You may have seen those YouTube videos showing expensive cellular phones being subjected to various “stress” tests to find out how tough or fragile they are. While it’s true that the tests are a little bit unfair because the gadgets were not designed to experience such extremes, they nevertheless underscore the importance of materials testing.
Simply put, materials testing is done to find out if the material can withstand real-life wear and tear or how much stress it can handle. This is usually done by laboratories like JTL Services that offer mechanical testing services. Their gathered data will tell if a material is suited for a specific application.
This is particularly important especially in the automotive, aerospace, and biomedical industries where a materials failure can become a life-or-death situation.
Reasons for Failure
Out in the real world, devices, components, and tools suffer a structural failure that lessens their usefulness, or worse, causes them to break down. This can be hazardous to the user and those around them. These are the usual causes:
- Too much deformation – based on the elastic characteristics of the material, it has two types. Elastic deformation happens when there is either stable or unstable equilibrium in loading conditions. Inelastic deformation happens when load conditions cause fatigue, ductile fracture, and creep.
- Fracture – caused by stress and strain that happen alternately, this can cause cracks that can be further aggravated by additional stress or material defects.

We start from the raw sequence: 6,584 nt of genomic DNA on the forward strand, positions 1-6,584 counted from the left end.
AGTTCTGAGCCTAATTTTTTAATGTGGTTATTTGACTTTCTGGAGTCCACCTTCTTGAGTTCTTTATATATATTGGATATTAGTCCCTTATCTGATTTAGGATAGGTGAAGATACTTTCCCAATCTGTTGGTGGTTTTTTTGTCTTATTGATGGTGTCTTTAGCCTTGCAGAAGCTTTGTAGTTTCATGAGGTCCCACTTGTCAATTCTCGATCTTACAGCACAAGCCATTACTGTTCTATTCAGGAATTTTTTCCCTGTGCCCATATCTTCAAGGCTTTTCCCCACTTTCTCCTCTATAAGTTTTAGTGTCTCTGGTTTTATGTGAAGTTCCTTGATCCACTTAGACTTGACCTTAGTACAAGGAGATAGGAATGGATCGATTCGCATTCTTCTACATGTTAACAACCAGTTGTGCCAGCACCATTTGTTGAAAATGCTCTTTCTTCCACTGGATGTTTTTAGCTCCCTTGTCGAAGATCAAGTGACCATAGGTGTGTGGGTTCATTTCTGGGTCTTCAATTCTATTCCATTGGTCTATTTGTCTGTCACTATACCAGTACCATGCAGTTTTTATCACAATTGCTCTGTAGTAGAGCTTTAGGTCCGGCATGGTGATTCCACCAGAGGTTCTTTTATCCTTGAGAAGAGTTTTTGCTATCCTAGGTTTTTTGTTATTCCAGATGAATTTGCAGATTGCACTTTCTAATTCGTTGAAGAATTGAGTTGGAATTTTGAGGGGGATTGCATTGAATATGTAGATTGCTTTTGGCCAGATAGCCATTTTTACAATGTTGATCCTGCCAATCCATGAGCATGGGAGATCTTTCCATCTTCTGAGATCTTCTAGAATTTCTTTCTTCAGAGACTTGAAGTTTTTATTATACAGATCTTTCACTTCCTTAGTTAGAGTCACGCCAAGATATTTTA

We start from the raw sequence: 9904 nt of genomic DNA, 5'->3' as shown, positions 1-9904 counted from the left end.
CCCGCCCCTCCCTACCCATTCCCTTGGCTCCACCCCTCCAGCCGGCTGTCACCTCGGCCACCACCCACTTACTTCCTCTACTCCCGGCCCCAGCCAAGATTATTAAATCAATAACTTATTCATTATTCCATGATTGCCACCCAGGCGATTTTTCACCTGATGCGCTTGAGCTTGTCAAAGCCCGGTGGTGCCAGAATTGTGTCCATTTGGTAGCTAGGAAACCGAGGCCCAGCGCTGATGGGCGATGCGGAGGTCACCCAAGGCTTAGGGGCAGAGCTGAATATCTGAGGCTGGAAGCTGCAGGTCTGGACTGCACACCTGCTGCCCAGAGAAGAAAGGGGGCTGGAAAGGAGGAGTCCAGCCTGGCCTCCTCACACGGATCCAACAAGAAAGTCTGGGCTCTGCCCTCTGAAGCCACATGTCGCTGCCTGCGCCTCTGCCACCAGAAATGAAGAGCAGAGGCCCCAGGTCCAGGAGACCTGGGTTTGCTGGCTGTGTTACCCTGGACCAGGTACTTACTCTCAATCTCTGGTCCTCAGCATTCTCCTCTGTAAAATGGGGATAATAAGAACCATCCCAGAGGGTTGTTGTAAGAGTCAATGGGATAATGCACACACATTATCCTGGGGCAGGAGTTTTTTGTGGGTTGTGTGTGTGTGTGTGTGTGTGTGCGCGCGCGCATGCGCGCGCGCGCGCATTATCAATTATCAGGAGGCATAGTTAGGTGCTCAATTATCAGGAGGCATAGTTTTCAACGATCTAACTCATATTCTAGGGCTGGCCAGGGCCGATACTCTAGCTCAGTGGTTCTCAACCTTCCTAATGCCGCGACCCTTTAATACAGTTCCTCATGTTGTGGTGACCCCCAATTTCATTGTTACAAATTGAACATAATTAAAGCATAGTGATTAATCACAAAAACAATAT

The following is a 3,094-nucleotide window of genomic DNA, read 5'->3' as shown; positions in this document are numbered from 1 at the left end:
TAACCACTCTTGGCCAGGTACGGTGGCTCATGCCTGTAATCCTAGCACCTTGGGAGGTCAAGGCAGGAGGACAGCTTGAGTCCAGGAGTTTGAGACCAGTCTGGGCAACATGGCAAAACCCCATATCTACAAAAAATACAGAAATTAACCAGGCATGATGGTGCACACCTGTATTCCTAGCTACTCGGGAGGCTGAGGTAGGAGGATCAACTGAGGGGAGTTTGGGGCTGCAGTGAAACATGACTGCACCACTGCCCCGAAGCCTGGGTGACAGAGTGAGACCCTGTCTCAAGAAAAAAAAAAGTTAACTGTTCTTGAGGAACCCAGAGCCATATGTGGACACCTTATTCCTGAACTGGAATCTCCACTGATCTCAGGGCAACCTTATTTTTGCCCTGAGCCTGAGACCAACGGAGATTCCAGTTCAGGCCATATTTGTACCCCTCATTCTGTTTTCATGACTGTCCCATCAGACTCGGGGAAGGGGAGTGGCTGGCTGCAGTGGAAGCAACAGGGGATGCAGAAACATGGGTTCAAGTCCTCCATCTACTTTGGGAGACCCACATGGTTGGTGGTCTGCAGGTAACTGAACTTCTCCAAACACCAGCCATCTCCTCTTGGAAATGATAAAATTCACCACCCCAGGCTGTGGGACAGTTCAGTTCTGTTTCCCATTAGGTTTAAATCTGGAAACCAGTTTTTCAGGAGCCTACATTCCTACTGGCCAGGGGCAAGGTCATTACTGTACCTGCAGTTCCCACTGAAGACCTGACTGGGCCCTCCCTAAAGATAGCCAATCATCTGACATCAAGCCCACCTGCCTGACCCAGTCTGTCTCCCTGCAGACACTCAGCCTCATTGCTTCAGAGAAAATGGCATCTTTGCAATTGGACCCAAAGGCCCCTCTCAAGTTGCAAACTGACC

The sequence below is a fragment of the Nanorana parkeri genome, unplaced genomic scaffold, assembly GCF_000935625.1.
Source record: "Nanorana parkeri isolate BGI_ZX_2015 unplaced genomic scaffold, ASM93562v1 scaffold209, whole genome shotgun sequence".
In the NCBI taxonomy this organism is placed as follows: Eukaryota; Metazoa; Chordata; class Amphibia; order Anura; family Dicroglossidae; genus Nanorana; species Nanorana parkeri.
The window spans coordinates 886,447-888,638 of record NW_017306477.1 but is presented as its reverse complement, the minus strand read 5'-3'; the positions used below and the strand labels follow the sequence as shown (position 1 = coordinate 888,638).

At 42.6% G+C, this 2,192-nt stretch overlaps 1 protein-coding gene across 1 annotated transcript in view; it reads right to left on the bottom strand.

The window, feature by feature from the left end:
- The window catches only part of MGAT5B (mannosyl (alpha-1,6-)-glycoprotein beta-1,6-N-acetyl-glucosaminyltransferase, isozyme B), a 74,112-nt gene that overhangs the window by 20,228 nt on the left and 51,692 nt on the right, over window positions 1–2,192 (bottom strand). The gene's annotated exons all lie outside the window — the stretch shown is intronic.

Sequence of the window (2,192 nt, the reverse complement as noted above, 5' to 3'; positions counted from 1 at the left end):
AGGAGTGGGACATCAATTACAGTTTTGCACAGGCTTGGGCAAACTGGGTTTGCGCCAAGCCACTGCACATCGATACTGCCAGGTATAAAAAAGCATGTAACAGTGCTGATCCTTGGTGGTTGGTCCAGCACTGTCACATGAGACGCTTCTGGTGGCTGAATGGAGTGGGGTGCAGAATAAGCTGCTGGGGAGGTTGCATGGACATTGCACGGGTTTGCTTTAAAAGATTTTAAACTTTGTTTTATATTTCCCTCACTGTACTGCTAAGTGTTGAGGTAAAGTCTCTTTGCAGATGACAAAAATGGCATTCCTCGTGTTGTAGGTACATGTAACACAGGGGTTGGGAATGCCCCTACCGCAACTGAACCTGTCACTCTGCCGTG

- Wear – this can be found at the point of contact of components that bear the load.
Materials testing is usually done using two types of machines: electro-mechanical and servo-hydraulic. While both are used to test for metal and polymer properties, each has unique capabilities for different jobs. Electro-mechanical machines are used for static and rate-controlled loadings and are best suited to test metals, rubber, plastics, and elastomers.
Servo-hydraulic machines, on the other hand, are used to test for fatigue and dynamic properties. They can generate large amounts of force to test a material’s endurance.
There are different ways to test materials under varying load conditions. The results are then used as the basis to tell if a particular material is adequate for a specific function or not. This ensures that the final product will not fail and cause damage or injury.
To make sure materials will perform as expected, they can undergo any of the following tests:
- Fatigue testing – materials are made to undergo continuous loading to find out where damage will start and progress.
- Tensile testing – this determines the point at which a material such as a rope, beam, or wire will break if pulled with increasing force.
- Hardness testing – heat-treated surfaces are tested for conformance. It also finds out how different kinds of shape change or penetration can be resisted by solid matter where force is applied.
- Compression testing – tests the elastic and proportional limit, yield point and strength, and compression strength of materials under a compressive load.
Without testing, the integrity of a material that will be used for tools or gadgets can be compromised. Cell phones placed in the back pocket of pants that break can be at most a nuisance, but when we’re talking about car or airplane parts that fail during operation, that can mean disaster.